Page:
Bodie State Historic Park
Bodie was named a National Historic Landmark in 1961 but was dedicated a California State Park in 1964. All this really means to the average tourist is that their America The Beautiful Passes which allow them into all Federally Administered Lands will not get them in here. To enter this State Park, it costs $5 for adults and $3 for children older than 6.
Though the park does nothing to stop the buildings' deterioration, leaving them in a state of natural decay, we found everything, especially the interiors to look quite good. It's a great place for taking photos and there are guided tours or a very informative self-guiding pamphlet. It's pretty good value for $5 but of course, it would be nicer if part of the National Park Pass for those of us carrying and surely lots of them visiting the park!
- National/State Park
- Historical Travel
I didn't have decent picture of Mono Lake so I instead I put a postcard here.
It is an ideal spot for birdwatching! There is a boardwalk that brings you to the edge of the lake. During this walk I spotted a lot of birds in the high grasses and small trees.
More information about Mono Lake :
Mono Lake is a majestic body of water, located 2 hours south of Lake Tahoe on Highway 395, covering about 60 square miles. It is an ancient lake, over 700,000 years old -- one of the oldest lakes in North America. It has no outlet. Throughout its long existence, salts and minerals have washed into the lake from Eastern Sierran streams. Freshwater evaporating from the lake each year has left the salts and minerals behind so that the lake is now about 2 1/2 times as salty and 80 times as alkaline as the ocean. The tufa towers are the most obvious geological feature at Mono Lake. These unusual spires and knobs are formed when calcium-bearing freshwater springs well up through alkaline lake water, which is rich in carbonates. The calcium and carbonate combine, precipitating out as limestone. Over many years, a tower forms around the mouth of the spring. This tufa-forming reaction happens only in the lake itself. As the lake level drops, exposing the towers, they cease to grow.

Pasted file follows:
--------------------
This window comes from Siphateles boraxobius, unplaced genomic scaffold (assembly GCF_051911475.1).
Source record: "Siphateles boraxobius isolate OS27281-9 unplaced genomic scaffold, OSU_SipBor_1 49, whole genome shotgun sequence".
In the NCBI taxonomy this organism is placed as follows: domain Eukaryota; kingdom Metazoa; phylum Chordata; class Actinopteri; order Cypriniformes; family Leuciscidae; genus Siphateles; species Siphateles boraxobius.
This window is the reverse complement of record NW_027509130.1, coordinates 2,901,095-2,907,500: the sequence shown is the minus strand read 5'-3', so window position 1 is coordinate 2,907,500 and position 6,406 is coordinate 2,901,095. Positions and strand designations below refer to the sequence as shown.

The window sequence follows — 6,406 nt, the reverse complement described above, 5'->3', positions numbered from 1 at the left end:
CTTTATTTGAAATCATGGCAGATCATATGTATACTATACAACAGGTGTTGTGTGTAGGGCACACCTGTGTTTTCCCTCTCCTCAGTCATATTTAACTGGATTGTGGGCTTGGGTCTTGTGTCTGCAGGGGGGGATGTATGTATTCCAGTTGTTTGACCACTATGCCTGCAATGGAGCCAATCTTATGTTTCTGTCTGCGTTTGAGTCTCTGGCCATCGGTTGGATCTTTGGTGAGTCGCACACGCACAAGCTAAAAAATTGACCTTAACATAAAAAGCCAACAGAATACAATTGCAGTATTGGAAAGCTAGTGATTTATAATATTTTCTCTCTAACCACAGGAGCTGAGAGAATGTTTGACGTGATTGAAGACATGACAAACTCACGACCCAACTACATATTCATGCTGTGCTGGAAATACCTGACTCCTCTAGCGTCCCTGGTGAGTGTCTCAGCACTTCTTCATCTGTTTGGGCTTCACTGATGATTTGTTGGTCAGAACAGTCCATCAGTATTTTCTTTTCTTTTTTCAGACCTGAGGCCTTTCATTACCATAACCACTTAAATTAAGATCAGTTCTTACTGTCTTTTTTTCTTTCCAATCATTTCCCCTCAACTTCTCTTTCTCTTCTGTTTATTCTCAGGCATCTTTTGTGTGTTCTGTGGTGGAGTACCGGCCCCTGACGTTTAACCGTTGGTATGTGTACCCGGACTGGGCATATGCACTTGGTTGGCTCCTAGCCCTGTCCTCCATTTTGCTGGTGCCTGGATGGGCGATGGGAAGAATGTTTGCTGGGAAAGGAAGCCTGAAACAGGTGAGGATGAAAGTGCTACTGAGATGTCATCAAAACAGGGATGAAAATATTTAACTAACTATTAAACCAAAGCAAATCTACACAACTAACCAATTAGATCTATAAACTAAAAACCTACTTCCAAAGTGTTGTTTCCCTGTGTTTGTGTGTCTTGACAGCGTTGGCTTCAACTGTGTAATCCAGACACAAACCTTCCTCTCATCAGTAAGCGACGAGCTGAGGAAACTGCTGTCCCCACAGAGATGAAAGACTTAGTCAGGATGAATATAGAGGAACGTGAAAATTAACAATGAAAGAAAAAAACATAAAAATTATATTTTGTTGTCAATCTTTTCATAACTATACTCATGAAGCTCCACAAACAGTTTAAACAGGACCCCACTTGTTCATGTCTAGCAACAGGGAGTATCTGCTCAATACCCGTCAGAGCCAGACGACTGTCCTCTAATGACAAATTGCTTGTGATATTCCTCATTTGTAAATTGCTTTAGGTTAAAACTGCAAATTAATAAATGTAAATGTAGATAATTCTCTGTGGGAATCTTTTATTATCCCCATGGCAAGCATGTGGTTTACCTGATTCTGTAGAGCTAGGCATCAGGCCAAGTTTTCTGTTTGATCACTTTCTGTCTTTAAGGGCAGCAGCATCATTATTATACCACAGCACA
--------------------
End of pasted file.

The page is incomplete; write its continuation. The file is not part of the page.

Mono Lake has been called a 'dead sea' but it actually abounds with life. Few animals can tolerate Mono's salty, alkaline water, but these few species thrive in astronomical numbers.
Mono's shrimp and flies provide plentiful food for more than 80 species of migratory birds that visit the lake in the spring and summer. Particularly notable bird species include three migrants: the eared grebe, Wilson's phalarope, and the red-necked phalarope; and two nesting species -- the California gull and the snowy plover
In 1941 the city of Los Angeles began diverting four of the five major streams that feed Mono Lake. Without that water, the lake dropped approximately forty feet and doubled in salinity.